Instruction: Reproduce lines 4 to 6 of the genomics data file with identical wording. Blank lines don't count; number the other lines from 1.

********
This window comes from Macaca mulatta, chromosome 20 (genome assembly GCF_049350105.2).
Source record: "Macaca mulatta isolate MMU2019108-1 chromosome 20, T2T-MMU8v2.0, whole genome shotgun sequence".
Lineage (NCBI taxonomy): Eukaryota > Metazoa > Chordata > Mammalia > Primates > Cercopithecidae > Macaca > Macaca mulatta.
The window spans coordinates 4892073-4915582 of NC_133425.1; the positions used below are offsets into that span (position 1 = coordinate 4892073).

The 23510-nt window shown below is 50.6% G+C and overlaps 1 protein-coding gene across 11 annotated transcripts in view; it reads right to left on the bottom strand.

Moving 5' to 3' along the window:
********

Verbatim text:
The window spans coordinates 4892073-4915582 of NC_133425.1; the positions used below are offsets into that span (position 1 = coordinate 4892073).

The 23510-nt window shown below is 50.6% G+C and overlaps 1 protein-coding gene across 11 annotated transcripts in view; it reads right to left on the bottom strand.

Moving 5' to 3' along the window: